May 03 2008

Albany Council Votes Yes to $590,000 Visioning Contract

Published by at 7:14 am under Waterfront Planning

News Update: From Albany City Webiste

“Albany Council voted (Yes: Lieber, Atkinson, Wile; No: Javandel, Okawachi) to approve the recommendation of the Waterfront Committee and spend an estimated $590,000 on a waterfront visioning contract with Fern Tiger Associates (FTA). Of the $590,000, approximately $300,000 was already put aside in an earlier budget. However, the remainder of $290,000 has not been identified. It was “hoped” that the city-hall renovations might come in under budget so that some of those monies could be used. Note that the total is still only an estimate and may be exceeded. A number of speakers who generally approved the visioning process still considered the cost excessive.

According to the Waterfront Committee wishes, FTA will consider only “visions” for the waterfront that assume that the Golden Gate Fields (GGF) racetrack goes away. However, Robert Hartman, manager at Golden Gate Fields, noted that the number of race days at the track will almost double in the 08/09 racing season, making the track more profitable than it already is. He reiterated the company line that the racetrack is not going away.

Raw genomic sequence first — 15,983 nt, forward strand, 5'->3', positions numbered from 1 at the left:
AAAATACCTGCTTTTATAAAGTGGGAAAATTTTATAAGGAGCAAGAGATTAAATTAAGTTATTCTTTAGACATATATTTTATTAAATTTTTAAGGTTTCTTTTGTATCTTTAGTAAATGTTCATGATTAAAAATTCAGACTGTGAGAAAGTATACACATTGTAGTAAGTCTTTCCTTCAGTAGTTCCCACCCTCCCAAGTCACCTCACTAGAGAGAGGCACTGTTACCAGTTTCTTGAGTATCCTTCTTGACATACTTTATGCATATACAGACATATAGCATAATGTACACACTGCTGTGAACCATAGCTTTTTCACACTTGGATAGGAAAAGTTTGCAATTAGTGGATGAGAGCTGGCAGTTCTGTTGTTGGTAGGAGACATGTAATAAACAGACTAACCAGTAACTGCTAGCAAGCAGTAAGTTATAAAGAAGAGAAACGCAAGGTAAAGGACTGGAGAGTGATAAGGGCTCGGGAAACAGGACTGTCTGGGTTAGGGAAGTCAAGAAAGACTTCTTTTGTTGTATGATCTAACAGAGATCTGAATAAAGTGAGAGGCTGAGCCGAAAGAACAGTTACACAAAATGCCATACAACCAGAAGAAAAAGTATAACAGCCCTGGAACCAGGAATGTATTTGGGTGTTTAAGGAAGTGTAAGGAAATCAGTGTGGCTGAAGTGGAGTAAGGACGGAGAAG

The visioning process, and associated budget, provided by FTA can be found on the Waterfront Visioning Process page of the City’s website.

Phase I of the process calls for extensive interviews (50-60) with “stakeholders” in the process, plus a city-wide survey to gather visions from a range of Albany residents. However, it is not clear at this stage what percentage of the GGF property would be available for parkland, because some portion of the property must be devoted to commercial development of some kind in order to finance the entire purchase and development. Early guesstimates for the purchase alone — without the substantial development costs — came to $100 million; so the percentage of the property needed for development to offset this and all other costs could potentially be quite large. Of the $590,000 budget, only $52,000 (mid-point) is available for working with consultants and sub-contractors in order to gather a wide range of economic and environmental analyses.”


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